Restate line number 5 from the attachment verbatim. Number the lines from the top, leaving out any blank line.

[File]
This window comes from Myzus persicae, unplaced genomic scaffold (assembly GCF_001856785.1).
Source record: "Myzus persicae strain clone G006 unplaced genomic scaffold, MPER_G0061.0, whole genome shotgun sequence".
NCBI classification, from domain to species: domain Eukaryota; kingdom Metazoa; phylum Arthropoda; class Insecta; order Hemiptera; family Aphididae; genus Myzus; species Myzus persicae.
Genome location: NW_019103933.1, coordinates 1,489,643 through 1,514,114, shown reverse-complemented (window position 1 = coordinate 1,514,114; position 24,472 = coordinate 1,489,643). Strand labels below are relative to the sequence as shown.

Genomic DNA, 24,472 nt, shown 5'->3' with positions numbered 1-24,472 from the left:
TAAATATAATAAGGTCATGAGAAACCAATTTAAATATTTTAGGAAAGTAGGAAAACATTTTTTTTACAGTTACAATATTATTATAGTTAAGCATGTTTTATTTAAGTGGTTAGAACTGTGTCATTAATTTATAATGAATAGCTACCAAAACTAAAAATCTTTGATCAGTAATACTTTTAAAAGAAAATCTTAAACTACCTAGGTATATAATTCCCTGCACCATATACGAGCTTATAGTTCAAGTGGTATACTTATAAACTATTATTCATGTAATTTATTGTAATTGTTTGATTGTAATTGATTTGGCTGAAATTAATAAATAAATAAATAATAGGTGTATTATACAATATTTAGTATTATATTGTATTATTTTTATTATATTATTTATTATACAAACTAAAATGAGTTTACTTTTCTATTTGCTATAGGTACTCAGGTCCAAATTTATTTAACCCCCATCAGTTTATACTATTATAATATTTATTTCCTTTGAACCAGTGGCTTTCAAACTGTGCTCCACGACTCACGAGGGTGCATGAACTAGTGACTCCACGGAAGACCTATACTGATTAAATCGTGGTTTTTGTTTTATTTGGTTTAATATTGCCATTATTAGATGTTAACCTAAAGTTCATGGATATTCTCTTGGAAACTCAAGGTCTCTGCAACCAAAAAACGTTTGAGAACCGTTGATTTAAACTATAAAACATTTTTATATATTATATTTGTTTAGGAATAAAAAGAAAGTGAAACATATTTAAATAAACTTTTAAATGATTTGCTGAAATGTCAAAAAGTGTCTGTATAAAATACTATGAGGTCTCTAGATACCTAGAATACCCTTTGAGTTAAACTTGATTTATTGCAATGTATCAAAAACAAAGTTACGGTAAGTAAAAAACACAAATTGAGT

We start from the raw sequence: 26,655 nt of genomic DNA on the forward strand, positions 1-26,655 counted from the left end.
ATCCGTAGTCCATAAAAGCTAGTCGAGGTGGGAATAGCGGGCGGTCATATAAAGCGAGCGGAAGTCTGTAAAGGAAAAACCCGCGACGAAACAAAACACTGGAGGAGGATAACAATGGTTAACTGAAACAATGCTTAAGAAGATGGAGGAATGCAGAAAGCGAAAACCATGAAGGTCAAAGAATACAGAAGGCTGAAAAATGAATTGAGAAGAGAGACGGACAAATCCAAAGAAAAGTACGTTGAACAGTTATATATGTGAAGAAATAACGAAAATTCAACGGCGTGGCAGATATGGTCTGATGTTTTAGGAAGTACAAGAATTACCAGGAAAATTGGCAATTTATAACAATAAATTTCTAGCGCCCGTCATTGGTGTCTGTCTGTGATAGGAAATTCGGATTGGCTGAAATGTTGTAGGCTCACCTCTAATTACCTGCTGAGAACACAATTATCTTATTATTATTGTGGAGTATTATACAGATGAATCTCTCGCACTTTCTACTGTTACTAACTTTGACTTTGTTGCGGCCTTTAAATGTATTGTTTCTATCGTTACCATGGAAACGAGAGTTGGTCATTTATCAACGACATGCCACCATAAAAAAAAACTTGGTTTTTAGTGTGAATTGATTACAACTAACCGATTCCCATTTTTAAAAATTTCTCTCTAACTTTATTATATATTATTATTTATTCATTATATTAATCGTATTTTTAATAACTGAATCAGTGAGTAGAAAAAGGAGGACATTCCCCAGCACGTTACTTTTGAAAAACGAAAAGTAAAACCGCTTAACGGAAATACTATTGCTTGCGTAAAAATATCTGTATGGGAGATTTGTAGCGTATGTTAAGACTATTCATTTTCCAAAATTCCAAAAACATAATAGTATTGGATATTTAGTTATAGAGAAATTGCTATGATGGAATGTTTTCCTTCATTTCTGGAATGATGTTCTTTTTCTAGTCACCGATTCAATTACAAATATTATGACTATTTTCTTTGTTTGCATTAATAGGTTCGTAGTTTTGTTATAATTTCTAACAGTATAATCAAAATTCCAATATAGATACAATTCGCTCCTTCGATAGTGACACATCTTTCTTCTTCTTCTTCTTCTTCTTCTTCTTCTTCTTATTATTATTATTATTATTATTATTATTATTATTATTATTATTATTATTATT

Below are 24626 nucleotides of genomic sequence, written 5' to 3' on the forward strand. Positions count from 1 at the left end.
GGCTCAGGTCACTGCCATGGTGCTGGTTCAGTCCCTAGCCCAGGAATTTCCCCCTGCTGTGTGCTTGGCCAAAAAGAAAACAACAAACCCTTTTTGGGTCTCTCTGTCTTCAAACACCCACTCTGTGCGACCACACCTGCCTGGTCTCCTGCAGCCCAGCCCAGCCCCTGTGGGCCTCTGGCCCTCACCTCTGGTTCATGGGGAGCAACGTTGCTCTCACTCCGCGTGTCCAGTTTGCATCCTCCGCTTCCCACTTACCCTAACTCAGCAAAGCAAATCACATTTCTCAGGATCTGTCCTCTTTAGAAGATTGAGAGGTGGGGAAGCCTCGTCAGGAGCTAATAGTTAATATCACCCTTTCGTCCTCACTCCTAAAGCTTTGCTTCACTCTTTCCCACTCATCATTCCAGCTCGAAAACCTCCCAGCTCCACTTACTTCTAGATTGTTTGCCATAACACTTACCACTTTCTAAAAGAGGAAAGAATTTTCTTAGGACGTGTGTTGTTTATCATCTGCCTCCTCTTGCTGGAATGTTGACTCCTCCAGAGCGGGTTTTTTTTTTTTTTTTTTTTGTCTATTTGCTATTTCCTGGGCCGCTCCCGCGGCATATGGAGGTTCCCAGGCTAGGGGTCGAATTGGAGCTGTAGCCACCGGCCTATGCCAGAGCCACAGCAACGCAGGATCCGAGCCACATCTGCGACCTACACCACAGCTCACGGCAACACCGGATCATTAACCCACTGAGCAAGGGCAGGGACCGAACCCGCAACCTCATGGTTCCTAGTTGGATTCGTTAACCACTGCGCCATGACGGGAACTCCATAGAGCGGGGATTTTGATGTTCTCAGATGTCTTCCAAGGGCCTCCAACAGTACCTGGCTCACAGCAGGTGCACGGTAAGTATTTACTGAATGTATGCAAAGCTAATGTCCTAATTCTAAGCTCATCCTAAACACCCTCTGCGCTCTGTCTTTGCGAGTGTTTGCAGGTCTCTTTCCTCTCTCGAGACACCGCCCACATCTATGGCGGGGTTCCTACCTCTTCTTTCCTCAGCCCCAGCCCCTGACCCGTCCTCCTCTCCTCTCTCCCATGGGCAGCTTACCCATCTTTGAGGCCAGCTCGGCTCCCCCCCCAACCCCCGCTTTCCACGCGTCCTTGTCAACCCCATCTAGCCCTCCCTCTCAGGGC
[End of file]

Genomic DNA, 24,472 nt, shown 5'->3' with positions numbered 1-24,472 from the left: